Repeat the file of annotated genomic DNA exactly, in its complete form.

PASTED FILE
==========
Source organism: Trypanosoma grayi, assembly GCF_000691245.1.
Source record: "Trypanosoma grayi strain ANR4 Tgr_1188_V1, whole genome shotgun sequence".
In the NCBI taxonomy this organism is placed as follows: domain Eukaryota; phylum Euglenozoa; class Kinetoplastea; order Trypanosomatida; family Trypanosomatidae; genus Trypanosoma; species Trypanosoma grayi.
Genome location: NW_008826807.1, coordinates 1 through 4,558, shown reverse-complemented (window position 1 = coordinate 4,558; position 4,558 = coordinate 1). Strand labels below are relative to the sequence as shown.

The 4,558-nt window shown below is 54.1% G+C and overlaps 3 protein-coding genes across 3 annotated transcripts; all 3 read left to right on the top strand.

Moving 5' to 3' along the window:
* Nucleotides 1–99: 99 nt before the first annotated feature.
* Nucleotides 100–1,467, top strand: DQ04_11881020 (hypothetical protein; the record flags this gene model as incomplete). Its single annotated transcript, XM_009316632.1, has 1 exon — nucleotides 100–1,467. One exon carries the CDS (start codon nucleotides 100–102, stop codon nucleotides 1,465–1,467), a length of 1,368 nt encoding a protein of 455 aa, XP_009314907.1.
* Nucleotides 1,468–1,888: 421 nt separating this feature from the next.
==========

Source organism: Trypanosoma grayi, assembly GCF_000691245.1.
Source record: "Trypanosoma grayi strain ANR4 Tgr_1188_V1, whole genome shotgun sequence".
In the NCBI taxonomy this organism is placed as follows: domain Eukaryota; phylum Euglenozoa; class Kinetoplastea; order Trypanosomatida; family Trypanosomatidae; genus Trypanosoma; species Trypanosoma grayi.
Genome location: NW_008826807.1, coordinates 1 through 4,558, shown reverse-complemented (window position 1 = coordinate 4,558; position 4,558 = coordinate 1). Strand labels below are relative to the sequence as shown.

The 4,558-nt window shown below is 54.1% G+C and overlaps 3 protein-coding genes across 3 annotated transcripts; all 3 read left to right on the top strand.

Moving 5' to 3' along the window:
* Nucleotides 1–99: 99 nt before the first annotated feature.
* Nucleotides 100–1,467, top strand: DQ04_11881020 (hypothetical protein; the record flags this gene model as incomplete). Its single annotated transcript, XM_009316632.1, has 1 exon — nucleotides 100–1,467. One exon carries the CDS (start codon nucleotides 100–102, stop codon nucleotides 1,465–1,467), a length of 1,368 nt encoding a protein of 455 aa, XP_009314907.1.
* Nucleotides 1,468–1,888: 421 nt separating this feature from the next.